Monday, October 24, 2016

George Bailey Gets Saved in the End by Ken O'Neill @JGBookSolutions @KenJONeill

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Welcome!!  Thanks so much for visiting today.  I am pleased to have this opportunity for this short Q&A!! 

What would we find under your bed?

No doubt you will find toy mice and cat hair. I have two fifteen-year-old cats who think they’re dogs. One of them is draped around the computer now, keeping me company, and encouraging me to write quickly so that I can return to my number one job, which is paying attention to her. The master bedroom is really their main space in the house. They let me call it my room, but who are we kidding? It’s theirs. I do vacuum it often—they enjoy having daily maid service. Who wouldn’t? Nevertheless, they have long hair. Under the bed is not always pristine.

Tell us about your best fan letter?

Years ago I started a blog—kept it up for a good two or three weeks, might even have had eleven followers. Of the few pieces I wrote, one was about the need to get rid of Don’t Ask. Don’t Tell. Which was the discriminatory policy that barred LGBT military from openly serving in the armed forces.  The thrust of the piece was that the President of the United States is the Commander-in-Chief—in other words, in charge of the military.  But, if you can’t, by law, be in the military, then can you become president? It didn’t seem so. How awful, I wrote, for young LGBT children not to be allowed the dream of one day being President. I posted the blog to my eleven followers, and sort of forgot about it. But then someone shared it on Facebook and it took off.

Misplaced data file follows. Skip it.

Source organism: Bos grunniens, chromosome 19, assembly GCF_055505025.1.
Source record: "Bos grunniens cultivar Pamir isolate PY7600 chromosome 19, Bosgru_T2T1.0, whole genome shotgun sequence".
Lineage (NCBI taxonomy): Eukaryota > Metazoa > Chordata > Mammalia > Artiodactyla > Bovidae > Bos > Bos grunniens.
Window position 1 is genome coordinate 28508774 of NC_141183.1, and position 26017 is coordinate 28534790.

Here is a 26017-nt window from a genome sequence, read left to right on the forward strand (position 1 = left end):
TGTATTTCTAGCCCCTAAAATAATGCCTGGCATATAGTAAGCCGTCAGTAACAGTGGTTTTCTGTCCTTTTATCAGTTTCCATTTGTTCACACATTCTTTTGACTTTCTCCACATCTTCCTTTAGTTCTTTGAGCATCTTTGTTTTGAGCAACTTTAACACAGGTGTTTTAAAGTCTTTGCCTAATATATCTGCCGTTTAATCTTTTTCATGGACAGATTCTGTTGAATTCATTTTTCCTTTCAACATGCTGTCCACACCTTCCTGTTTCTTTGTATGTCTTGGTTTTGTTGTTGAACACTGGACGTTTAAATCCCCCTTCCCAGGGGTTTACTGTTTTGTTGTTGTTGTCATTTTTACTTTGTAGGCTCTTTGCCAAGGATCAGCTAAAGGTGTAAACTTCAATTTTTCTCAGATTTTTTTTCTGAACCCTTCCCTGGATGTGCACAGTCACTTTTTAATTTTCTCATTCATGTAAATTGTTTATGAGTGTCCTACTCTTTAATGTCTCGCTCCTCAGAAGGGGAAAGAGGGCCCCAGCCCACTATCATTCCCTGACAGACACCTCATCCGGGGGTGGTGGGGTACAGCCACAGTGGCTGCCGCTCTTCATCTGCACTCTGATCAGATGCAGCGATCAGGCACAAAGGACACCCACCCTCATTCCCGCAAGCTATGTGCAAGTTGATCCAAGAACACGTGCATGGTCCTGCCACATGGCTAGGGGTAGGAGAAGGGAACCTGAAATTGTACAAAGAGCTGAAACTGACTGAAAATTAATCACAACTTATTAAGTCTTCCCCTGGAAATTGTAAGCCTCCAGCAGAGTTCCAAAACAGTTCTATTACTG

Several weeks later, I received a letter from a gay soldier stationed in Iraq. He thanked me for being a voice on his behalf, at a time when he couldn’t speak for himself without risk of being discharged. I was so moved by his letter, and his courage. I was reminded of the power each of us has, through our words and actions, to be a comfort to another human being. And also, that when we speak out, we can help bring about change.

Describe what it’s like to be an author in three words.

Awful. Miserable. Amazing.

Use no more that two sentences. Why should we read your book?

At a moment when national events seem particularly harsh, my novel will remind you that there is goodness and Kindness in the world. Also my novel is funny; it will make you laugh. (I know I kind of cheated there with the semicolon.)

You have just won a huge lottery, what’s the first thing you buy?

An apartment in London. I would love to live there, at least for a time. But London, even with their economy currently tanking, is extremely expensive. I love the theatre there. I love the look of the city. I love that there are still SO MANY BOOKSTORES! And there must be something about my personal design esthetic that is more aligned with the Brits than Americans, because when I’m in a bookstore in the UK, every cover looks amazing to me.  I have purchased books while in London that I’ve passed over in the states. Strangely, though I did not set out to do it, I hired a British designer—Matt Bright of Inkspiral design—to create the cover and interior design for GEORGE BAILEY GETS SAVED IN THE END. He did a terrific job, I think.